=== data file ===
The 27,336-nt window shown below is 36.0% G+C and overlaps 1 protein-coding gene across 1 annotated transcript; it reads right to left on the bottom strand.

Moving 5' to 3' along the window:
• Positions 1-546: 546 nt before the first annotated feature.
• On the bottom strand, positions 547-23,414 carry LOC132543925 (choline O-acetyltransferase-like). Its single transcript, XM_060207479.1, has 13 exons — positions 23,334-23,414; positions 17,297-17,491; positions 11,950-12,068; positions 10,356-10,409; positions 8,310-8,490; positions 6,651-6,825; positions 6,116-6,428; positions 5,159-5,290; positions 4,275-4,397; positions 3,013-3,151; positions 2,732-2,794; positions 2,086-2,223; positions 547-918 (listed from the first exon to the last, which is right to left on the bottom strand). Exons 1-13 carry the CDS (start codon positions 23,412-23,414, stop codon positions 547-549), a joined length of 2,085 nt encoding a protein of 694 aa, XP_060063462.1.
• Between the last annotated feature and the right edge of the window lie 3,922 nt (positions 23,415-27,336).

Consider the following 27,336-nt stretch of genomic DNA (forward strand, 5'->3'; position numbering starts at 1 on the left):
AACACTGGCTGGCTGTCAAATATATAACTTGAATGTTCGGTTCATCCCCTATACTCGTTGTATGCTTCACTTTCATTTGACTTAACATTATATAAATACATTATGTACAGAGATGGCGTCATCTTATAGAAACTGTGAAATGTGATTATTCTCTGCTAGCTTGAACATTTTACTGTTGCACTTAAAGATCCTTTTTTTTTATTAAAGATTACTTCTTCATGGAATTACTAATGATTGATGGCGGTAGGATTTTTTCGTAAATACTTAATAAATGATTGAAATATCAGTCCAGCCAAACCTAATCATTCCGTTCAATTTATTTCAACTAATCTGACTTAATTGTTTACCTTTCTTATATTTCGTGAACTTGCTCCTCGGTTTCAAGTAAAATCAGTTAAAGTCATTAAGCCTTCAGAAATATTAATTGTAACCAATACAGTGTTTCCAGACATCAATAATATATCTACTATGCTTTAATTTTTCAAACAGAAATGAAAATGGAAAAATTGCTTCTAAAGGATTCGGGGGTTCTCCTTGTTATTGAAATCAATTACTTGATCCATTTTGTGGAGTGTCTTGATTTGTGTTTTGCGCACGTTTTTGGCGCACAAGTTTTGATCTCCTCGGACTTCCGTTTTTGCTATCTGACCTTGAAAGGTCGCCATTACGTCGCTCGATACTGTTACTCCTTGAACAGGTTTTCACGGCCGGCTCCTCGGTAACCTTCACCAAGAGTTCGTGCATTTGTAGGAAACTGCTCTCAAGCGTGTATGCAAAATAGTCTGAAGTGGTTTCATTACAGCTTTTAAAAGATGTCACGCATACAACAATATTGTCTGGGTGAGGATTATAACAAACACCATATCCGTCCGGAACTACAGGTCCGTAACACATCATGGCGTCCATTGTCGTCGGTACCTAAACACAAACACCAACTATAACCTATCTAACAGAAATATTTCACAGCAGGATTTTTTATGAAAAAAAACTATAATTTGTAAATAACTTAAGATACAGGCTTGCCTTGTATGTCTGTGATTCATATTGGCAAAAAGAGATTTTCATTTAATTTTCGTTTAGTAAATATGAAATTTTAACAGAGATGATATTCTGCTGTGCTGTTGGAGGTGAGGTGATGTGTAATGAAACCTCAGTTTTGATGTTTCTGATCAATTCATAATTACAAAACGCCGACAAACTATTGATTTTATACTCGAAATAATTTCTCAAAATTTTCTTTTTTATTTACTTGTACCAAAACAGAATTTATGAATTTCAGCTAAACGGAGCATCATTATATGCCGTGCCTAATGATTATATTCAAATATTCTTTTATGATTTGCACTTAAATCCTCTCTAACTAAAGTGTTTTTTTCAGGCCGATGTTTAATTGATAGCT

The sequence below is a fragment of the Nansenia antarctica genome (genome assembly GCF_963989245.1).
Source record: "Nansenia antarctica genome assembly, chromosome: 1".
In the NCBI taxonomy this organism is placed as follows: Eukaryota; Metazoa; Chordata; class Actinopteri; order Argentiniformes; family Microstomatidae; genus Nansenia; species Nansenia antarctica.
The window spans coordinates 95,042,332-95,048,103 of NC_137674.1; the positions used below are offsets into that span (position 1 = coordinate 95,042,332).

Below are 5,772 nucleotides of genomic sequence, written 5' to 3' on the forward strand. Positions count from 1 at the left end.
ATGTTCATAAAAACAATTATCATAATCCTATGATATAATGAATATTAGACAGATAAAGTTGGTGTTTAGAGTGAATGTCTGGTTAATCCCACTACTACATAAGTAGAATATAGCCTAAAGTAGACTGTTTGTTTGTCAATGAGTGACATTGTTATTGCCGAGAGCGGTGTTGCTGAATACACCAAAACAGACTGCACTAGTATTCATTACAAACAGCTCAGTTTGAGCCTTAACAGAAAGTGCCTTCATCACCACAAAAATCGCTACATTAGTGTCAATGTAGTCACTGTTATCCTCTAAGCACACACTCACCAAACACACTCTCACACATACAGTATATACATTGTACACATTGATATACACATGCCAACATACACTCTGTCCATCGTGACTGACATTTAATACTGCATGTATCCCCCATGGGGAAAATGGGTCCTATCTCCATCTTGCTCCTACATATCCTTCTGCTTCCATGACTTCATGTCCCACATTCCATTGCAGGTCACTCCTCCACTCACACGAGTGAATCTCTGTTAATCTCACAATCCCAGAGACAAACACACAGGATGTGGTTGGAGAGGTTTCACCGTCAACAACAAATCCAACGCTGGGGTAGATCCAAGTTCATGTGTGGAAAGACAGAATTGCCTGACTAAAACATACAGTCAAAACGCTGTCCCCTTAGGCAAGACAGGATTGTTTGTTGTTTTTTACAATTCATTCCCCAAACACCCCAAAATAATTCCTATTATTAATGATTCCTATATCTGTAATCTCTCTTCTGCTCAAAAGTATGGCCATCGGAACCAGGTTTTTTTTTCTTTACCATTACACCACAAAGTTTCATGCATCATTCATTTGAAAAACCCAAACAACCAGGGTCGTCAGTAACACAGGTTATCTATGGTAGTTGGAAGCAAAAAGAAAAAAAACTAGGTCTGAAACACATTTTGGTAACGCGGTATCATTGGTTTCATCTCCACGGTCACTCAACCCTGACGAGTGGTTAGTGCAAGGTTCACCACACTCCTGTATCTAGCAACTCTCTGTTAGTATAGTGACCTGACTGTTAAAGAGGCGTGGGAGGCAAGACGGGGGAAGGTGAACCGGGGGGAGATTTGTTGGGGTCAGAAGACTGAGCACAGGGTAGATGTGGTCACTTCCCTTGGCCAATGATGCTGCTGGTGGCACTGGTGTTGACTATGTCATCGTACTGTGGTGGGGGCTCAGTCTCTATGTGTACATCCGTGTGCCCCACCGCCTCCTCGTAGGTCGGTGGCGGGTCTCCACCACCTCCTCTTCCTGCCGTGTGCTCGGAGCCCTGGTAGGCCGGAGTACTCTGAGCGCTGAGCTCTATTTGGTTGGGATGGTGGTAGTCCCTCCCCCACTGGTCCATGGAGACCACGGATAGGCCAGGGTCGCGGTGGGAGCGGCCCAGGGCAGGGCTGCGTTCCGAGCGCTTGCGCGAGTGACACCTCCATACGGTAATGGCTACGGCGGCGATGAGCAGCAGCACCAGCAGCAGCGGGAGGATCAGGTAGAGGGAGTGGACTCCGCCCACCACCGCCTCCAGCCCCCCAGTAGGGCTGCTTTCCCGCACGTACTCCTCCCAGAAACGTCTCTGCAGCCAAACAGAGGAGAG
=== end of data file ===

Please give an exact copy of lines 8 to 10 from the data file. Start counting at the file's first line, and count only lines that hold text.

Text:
The sequence below is a fragment of the Nansenia antarctica genome (genome assembly GCF_963989245.1).
Source record: "Nansenia antarctica genome assembly, chromosome: 1".
In the NCBI taxonomy this organism is placed as follows: Eukaryota; Metazoa; Chordata; class Actinopteri; order Argentiniformes; family Microstomatidae; genus Nansenia; species Nansenia antarctica.